Motion Music Festival / A day before setting off on a European tour earlier this month, Ladytron cofounder and DJ Reuben Wu talked with the Weekly via phone, speaking calmly and with his Scouser lilt. While it’s common for international citizens to look down on decidedly unworldly Americans, Wu and the band have an appreciation for the differences they notice in each place they tour. Wu said, “In North America, such a big, big, place, it’s so easy to just rent a car on your day off and see things.” And of course, there’s the food. “That’s the other thing about being on the road–it’s eating the good stuff. And eating bad stuff, as well,” Wu said.
But an overweight Ladytron just wouldn’t have the same ghostly appeal as they do in their impeccably dressed, nearly emaciated state. How does Wu enjoy life on the road but still stay in shape? “It’s very, very hard. I take a folding bike with me all the time and I can fit it in the back of the bus. I use that or run instead of taking a cab or anything,” he said.
Wu’s upcoming solo gig at Pipeline Cafe will allow him an actual vacation in the Islands. “It’s gonna be the highlight of my summer. I’ve never been before, so I’ve decided to extend my stay…I’d like to see the island where the observatory is. I’m really into nature. The more barren, the better,” he said. He even expressed a desire to “to work for a magazine like National Geographic or something. Photography and going out and exploring and researching.” That is, if he wasn’t already doing what he loves with fellow band members Daniel Hunt, Helen Marnie and Mira Aroyo in the technology-entrenched Ladytron.
With a background in industrial design, natural talent in illustration, as well as formal training in violin and piano, the multi-talented Wu continues to put his efforts into electronic music composition, even after 10 years with Ladytron, and even longer than that as a DJ. Of the band’s new album Velocifero, Wu said, “I think it’s the best album we’ve done so far…As a band, we’ve really kind of developed into a way of working…we’re working together in new ways and I think the songs are very, very diverse in this album [yet] it sticks together really coherently. There’s no kind of repetition, as in atmospheres and kind of feelings of songs. It was cool because we had a lot of songs to choose from, as well.”
Without a a trace of humor in his voice, Wu said that Ladytron’s other goals are not so much “to remix an artist that we really love. It’s to really write and produce for people. What we’re doing at the moment is pretty much up there, kind of my number one thing to do in my life, you know, to do music, which is doing this writing and producing for Christina Aguilera. It’s pretty much the pinnacle of what we’ve done so far. We’ve just been hard at work writing songs with her and producing the music…she’s a big fan of the band and she asked us last year to get involved.” Not-so-Dirrty fans of Aguilera may be able to expect the Ladytron-laced tracks by the end of the year.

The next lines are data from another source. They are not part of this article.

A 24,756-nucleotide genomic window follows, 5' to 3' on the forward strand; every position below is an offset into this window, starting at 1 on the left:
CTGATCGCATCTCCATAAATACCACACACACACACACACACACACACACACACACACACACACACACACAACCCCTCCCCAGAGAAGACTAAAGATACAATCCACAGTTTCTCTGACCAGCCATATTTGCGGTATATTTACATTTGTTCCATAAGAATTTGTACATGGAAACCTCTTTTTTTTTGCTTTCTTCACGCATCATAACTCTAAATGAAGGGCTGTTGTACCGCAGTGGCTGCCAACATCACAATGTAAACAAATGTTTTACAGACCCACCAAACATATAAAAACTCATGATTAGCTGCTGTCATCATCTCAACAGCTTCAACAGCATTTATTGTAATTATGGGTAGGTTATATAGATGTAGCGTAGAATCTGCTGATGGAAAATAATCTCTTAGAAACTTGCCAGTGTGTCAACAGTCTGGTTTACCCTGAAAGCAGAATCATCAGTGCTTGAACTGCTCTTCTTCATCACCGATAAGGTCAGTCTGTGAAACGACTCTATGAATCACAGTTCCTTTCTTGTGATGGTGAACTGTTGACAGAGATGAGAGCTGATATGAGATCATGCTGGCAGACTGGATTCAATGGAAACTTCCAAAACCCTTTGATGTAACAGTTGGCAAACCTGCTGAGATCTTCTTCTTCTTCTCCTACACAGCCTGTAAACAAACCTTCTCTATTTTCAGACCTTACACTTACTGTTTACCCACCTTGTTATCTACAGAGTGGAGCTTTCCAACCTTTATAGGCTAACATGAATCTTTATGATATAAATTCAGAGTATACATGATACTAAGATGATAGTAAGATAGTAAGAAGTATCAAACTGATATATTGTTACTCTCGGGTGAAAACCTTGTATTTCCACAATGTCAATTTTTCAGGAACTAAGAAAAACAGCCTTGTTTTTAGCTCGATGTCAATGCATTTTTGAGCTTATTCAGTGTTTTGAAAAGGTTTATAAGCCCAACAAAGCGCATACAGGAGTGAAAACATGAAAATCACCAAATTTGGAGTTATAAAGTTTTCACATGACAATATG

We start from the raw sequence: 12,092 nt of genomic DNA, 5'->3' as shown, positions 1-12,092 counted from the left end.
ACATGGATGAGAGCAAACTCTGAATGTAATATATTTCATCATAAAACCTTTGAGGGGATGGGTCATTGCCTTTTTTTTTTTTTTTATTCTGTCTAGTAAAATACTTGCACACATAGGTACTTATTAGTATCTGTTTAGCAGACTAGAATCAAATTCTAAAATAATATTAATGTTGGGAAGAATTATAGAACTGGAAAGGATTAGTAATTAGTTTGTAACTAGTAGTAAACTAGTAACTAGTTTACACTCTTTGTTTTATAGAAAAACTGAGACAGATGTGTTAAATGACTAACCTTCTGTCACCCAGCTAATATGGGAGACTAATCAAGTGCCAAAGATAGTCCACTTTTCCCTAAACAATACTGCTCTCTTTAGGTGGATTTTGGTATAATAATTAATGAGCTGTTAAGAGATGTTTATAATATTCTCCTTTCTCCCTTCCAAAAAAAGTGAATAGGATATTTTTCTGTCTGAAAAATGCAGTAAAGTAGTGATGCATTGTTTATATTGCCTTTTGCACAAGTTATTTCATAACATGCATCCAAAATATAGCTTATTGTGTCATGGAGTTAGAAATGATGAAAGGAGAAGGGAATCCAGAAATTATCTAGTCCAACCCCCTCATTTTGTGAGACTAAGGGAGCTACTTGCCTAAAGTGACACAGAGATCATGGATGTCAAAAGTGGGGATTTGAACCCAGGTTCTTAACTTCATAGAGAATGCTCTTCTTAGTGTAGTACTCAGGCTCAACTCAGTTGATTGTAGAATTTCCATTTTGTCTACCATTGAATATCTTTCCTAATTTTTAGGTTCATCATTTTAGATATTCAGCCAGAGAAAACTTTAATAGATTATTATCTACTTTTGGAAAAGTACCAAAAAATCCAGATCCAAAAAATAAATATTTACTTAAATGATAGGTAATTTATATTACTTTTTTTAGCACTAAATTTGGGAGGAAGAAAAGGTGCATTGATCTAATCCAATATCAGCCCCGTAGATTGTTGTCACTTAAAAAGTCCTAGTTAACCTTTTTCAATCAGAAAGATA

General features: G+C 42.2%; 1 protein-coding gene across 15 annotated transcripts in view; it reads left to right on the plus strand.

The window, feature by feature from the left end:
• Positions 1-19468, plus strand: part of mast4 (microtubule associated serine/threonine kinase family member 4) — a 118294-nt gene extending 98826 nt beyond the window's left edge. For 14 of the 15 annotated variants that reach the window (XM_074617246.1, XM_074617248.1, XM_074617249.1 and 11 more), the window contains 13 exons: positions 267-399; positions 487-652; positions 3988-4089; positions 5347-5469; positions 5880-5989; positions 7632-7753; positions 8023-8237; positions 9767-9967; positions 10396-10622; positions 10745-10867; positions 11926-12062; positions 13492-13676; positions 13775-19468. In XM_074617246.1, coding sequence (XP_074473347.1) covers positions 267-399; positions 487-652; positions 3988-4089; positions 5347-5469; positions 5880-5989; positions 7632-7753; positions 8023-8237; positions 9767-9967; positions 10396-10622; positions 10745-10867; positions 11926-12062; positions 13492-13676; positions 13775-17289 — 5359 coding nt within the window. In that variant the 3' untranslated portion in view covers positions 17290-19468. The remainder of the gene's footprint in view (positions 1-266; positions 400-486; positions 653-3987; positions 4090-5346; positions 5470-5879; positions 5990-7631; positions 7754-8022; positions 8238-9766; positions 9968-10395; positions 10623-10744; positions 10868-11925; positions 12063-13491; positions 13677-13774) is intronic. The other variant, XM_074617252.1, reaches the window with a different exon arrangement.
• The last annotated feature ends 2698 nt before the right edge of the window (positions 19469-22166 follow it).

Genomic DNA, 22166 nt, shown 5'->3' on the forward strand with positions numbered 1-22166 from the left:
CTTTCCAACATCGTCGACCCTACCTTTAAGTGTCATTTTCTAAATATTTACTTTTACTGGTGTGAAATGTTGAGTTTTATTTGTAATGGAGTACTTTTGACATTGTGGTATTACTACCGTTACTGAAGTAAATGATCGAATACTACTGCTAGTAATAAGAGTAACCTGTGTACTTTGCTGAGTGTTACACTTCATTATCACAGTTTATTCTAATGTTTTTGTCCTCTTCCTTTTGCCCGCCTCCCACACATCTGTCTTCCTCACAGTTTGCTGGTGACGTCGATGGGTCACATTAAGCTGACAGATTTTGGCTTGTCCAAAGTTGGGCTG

Like athletes preparing for their sports performances, Wu answered a question about pre-performance rituals in his dry, calm, British humor. Slowly. He said, “I take all my clothes off and I crawl and crouch into a little ball and I say a little prayer to the god of weather. And then I pretend I’m a tree and I grow into a tree.”
But seriously, as with true musicians, Wu is always on the search for more equipment. Speaking of one recent technology toy highlight, Wu said, “We went to the Moog factory when we were in Asheville for the first time. I’ve actually got a Moog original Voyager, which is probably the nicest synth I’ve ever owned…There’s also the Moog guitar, which has been in development for about 20 years now. It’s unique because it has this function where the pick-ups actually vibrate the strings themselves, almost like an Ebow so you can just strum a chord, and then hold it and it’ll hold forever.”
While often classified as electro-rock or pop, Wu says that the band’s pieces are more like songs, rather than simply synth beats hobbled together. With the instruments, skill and precision to back up the careful but catchy songs, Ladytron may see another 10 years of international success and dance floor mayhem.
As to what to expect this Saturday during his DJ set, Wu said, “I try to find stuff that sounds a bit more interesting. I’m not a fan of trance or house music or techno or anything like that. So it’s kind of yeah, it’s kind of interesting. Interesting stuff. Haha, that’s a crap answer.” Maybe, but at least there should be no crap tracks during Wu’s set.